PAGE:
Of course, whitewashing doesn’t continue to happen just because of money, although that’s a huge part of it. No one wants to be considered racist, but there’s an implicit bias to not think of Asian Americans as Americans at all. Our faces read as foreign.
Then there’s the stereotype of Asians as hard workers who won’t rock the boat and speak up, which is clearly not the case lately at least. In fact, Asian Americans are calling actors out by name now for accepting whitewashed roles. Perhaps my favorite examples is the AsianAF show that created the t-shirt that reads, “Scarlett & Emma & Tilda & Matt,” listing all the actors recently who have played whitewashed roles, and then there was the recent Los Angeles event in May, “Scarlett Johansson Presents: Asian-American & Pacific Islander Heritage Month.”
David: Yeah, I think it usually happens in cases like this not out of malice, but out of minimization. It happens because white writers/directors/producers don’t even think to address the problem, and they don’t think to address the problem because they’re surrounded by other white people. But, when it comes to “Death Note,” that reading is complicated by the fact that it was produced by Japanese “Heroes” actor Masi Oka, who says he produced the movie to “protect the series.” I don’t bring that up to suggest that he betrayed his people or some way — in general, when we’re discussing this stuff, I tend to think that good-faith dialogues are a lot more constructive than pure accusations, if only because the former promotes growth and the latter triggers defensiveness — but does Oka’s involvement affect your take on this in any way? Was he just in a tough spot?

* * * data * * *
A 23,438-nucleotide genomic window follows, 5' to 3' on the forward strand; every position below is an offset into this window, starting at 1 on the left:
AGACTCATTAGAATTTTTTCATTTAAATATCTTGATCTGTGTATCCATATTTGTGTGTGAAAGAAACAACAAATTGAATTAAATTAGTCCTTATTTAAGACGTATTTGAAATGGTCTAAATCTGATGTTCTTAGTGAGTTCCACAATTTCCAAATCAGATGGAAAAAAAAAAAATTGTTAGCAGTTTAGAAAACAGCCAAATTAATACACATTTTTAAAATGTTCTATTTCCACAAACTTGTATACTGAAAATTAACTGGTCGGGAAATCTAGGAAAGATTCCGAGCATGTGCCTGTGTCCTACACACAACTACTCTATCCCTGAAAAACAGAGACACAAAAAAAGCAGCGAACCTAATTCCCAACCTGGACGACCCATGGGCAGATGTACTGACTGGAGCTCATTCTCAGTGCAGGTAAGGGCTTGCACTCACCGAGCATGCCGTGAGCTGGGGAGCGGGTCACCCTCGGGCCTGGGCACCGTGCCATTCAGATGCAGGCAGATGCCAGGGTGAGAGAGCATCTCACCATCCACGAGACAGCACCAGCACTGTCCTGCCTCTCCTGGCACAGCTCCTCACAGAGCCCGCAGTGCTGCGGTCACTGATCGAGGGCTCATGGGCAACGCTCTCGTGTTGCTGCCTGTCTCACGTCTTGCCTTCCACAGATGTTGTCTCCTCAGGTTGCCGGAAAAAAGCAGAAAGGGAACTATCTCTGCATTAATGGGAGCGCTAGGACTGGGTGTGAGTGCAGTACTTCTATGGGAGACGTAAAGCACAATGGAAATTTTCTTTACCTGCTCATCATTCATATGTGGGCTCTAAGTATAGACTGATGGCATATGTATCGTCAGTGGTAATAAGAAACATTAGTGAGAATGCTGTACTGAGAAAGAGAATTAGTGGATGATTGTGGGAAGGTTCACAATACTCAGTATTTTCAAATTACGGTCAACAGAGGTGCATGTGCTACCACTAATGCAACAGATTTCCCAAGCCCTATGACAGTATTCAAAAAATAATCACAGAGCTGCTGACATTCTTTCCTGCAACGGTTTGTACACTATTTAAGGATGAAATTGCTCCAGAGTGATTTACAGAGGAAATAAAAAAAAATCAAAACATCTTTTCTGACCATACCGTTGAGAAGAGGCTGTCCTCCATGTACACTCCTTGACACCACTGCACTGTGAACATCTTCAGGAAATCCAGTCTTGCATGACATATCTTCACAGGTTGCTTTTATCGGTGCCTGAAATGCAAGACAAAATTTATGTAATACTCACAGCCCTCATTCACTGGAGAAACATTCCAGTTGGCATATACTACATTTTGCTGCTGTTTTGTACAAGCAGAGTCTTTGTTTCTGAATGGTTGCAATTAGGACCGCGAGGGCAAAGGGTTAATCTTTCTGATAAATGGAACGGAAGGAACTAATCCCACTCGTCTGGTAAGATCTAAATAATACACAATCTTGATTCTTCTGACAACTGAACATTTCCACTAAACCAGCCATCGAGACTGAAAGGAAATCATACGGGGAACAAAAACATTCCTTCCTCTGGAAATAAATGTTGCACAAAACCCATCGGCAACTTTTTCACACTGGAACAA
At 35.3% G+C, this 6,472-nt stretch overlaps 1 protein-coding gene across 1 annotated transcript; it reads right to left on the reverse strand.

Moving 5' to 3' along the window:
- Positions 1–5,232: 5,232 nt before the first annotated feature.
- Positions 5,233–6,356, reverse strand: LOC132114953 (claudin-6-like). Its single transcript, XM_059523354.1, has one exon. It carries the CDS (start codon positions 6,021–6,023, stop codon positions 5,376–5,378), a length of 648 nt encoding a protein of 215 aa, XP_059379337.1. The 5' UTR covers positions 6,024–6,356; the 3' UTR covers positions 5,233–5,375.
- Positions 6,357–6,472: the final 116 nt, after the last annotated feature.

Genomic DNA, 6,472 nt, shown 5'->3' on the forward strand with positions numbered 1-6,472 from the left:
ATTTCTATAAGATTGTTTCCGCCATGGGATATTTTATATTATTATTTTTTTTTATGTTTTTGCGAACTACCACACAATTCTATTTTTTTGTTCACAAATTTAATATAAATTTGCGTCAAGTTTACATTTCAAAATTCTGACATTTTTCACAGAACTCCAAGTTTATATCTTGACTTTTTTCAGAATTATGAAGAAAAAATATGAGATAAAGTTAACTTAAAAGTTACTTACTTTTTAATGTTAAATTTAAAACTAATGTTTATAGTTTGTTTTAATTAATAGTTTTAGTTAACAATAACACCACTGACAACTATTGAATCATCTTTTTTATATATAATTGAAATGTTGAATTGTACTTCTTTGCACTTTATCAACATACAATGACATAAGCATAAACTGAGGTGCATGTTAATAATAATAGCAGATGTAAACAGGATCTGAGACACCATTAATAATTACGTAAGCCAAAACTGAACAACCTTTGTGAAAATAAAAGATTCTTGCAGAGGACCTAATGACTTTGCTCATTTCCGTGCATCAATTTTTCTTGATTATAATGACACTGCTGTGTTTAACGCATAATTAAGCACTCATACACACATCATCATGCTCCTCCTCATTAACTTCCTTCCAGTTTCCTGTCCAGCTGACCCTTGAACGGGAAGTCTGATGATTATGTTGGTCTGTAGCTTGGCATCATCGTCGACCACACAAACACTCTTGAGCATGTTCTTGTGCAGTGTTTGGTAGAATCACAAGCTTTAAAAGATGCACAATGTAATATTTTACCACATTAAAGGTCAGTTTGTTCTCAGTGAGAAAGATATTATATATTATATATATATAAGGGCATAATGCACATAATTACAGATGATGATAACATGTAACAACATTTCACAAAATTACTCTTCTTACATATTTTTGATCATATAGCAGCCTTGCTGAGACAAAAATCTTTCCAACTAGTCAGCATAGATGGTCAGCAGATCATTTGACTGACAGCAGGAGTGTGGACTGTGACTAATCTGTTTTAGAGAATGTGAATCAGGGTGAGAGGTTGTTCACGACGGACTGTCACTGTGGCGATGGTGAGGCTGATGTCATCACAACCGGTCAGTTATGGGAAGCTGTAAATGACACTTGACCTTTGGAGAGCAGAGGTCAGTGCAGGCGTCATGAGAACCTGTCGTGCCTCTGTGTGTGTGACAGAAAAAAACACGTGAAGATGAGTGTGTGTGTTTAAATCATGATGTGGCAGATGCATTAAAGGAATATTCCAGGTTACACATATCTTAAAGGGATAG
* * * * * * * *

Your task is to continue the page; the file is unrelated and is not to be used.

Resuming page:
Hanh: Oka’s presence on the project gave me hope initially, but seeing the result, it’s difficult to believe that he had a huge say in the casting. In the press he did his duty to support the production by saying that they had tried to find an Asian actor for the star, but that they couldn’t find one whose English was good enough. That’s bullshit since Asian Americans are just like other Americans when it comes to the range of their English-speaking skills, and for some, English might be the only language they know.
David: True. The whole “we cast the right actors for the roles” thing doesn’t really pan out when the roles are a problem in the first place. Also, I like Nat Wolff just fine, but he’s not Daniel Day-Lewis. It’s insulting, even to some white film critic who’s just trying to be as woke as possible, to suggest that there’s no age-appropriate Asian-American actor who couldn’t have given a performance of the same caliber. And the Netflix thing only underlines that further, because the movie wasn’t beholden to the box office, it didn’t really need whatever star power Wolff brought to the production.